So now we were replacing Big Foot with this luxury liner and it needed a name. I don’t know when ‘vanity plates’ became popular, but I sure don’t recall seeing too many back in the late 80’s, which means there were lots of available options, and Dad got his first pick: WE-BGON. Damn if that didn’t sum it all up. The man was constantly on the move and falling behind wasn’t an option. There was never a dull moment in my childhood, which usually meant we were in some other state or possibly in Canada, exploring mountains and lakes and rivers and all the highways and flyways that took us there. The drive from our home and farm in Missouri to our lake home in northern Minnesota was a cool twelve hours, but I’m pretty sure we covered that distance in about ten. There weren’t many stops unless requested by Barb or declared absolute emergencies – and I don’t recall wearing a seat belt since Nick and I were usually lounging in far back of the rig with the dog(s). The early morning departures were the best – Dad would load us into what Barb called ‘Eagles’ nests’ and we’d hit the road under complete darkness for several hours. When we finally woke up it was in Iowa or Kansas or Nebraska, depending on which direction we were fleeing, although we never, ever went east or south – always west or north. Dad and Barb would be sitting comfortably in their respective thrones in the front while the sound of the highway and rear axle droned on beneath our heads. We had yellow Sony Walkman players that chewed through AA batteries and worn out tapes of Bon Jovi, Def Leppard and Skid Row. We were inseparable in the back of that rig because we didn’t have a choice – but it was an ideal incubator to foster what would become a lifetime of needing each other close by.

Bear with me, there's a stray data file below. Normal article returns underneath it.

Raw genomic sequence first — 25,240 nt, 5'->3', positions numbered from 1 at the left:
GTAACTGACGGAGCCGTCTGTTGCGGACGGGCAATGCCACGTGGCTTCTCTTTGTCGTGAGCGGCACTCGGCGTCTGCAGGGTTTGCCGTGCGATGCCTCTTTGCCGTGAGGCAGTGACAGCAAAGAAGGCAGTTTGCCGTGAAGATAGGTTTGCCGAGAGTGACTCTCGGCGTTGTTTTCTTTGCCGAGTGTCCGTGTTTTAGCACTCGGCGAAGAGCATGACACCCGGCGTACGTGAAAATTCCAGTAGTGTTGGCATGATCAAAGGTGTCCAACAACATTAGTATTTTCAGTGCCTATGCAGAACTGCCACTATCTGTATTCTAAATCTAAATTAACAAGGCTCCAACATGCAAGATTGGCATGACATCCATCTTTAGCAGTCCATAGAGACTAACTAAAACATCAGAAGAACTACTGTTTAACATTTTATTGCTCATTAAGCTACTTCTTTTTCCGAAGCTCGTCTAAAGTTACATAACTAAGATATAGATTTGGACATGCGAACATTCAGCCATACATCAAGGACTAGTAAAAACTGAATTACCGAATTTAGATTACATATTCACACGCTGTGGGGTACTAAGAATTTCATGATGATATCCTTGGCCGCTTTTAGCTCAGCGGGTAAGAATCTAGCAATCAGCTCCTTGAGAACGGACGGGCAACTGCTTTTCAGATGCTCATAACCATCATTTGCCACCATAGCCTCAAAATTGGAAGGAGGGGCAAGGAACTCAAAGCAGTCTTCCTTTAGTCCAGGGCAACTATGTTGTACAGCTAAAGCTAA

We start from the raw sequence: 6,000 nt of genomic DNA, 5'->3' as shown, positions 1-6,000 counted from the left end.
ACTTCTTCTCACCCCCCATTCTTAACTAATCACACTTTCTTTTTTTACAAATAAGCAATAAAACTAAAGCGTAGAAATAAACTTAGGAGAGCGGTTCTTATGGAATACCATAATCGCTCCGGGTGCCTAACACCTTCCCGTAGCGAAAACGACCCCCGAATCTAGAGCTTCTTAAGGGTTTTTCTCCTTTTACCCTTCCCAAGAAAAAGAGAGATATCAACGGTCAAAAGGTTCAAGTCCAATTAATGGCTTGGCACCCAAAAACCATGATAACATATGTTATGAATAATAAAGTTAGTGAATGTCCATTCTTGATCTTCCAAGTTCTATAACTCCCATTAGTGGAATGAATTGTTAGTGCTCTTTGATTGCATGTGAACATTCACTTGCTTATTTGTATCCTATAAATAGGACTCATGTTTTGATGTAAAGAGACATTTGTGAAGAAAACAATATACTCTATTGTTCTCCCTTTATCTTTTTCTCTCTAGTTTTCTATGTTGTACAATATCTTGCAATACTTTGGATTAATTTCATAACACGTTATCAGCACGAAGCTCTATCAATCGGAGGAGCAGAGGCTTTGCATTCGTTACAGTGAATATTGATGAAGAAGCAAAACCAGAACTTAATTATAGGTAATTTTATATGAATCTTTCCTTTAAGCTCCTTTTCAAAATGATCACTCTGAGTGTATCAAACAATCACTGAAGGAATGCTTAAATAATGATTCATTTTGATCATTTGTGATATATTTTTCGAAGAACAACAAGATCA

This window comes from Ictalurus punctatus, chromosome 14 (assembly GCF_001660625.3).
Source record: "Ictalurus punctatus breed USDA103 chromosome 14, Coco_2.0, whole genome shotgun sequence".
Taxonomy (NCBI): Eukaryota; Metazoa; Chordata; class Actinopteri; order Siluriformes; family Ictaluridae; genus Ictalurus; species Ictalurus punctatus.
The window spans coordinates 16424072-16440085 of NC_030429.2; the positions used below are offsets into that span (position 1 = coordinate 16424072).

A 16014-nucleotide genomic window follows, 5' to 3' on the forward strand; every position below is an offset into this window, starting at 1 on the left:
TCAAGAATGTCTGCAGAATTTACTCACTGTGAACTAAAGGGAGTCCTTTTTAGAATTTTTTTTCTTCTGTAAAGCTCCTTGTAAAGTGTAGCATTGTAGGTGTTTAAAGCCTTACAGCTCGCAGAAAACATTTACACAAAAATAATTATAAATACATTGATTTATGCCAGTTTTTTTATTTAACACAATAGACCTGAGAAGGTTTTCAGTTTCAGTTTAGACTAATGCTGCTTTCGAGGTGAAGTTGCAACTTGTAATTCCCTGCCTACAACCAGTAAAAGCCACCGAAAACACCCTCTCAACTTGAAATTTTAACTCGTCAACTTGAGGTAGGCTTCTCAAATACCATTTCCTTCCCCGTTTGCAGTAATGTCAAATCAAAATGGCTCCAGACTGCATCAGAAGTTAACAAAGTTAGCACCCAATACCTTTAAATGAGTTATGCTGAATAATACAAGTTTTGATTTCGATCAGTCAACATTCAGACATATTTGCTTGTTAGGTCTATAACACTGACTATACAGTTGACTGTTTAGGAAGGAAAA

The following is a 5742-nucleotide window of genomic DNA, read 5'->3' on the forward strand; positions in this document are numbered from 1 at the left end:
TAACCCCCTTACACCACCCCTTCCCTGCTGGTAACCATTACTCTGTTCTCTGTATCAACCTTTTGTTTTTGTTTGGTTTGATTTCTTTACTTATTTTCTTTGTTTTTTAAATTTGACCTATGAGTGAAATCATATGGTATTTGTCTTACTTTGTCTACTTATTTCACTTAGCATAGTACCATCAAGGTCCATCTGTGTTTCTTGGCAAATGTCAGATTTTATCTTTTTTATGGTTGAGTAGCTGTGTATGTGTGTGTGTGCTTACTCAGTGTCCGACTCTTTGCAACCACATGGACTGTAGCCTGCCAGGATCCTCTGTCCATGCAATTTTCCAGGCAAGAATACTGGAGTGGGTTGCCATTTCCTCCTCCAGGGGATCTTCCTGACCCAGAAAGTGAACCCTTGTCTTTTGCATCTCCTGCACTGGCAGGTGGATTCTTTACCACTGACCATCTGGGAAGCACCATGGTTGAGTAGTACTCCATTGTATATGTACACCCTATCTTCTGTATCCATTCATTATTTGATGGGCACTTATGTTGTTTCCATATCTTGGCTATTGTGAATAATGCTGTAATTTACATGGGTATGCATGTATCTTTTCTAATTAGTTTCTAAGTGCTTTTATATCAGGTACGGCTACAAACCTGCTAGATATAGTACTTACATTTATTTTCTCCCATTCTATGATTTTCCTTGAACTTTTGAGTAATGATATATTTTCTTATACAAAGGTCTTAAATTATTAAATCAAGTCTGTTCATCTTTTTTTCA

The predecessor to this road warrior, besides Big Foot, was our red ’87 Chevy Scottsdale pickup. It was our farm truck but it also carried us great distances into northern Manitoba and Ontario and Minnesota – all four of us plus sometimes my Dad’s best friend, Crazy Pony. It was a single cab truck with a bench seat and a little 305, but it was automatic and four wheel drive and dependable like all Chevy’s were back then. Dad put a white camper shell on it for these trips and built a plywood bench/bed system that would serve as our riding quarters for hundreds of miles, rolling around with no safety restraints precariously above fuel cans, outboard motors and all of our camping gear. Nick and I loved to moon the passing traffic, especially when the heat in that camper started creeping into near lethal temperatures. We’d slide the glass windows open, roll over and press our butt cheeks to the mesh, laughing hysterically at the shock on the passing faces. All that separated our bare asses from the scorching asphalt and speeding traffic was a flimsy screen. Dad and Barb and Crazy Pony would be wedged into the cab having a great time, smoking cigarettes and drinking beer, oblivious to what antics we were committing. I’m sure they got a few hard stares as north and southbound traffic tried desperately to escape the pre-pubescent skin show.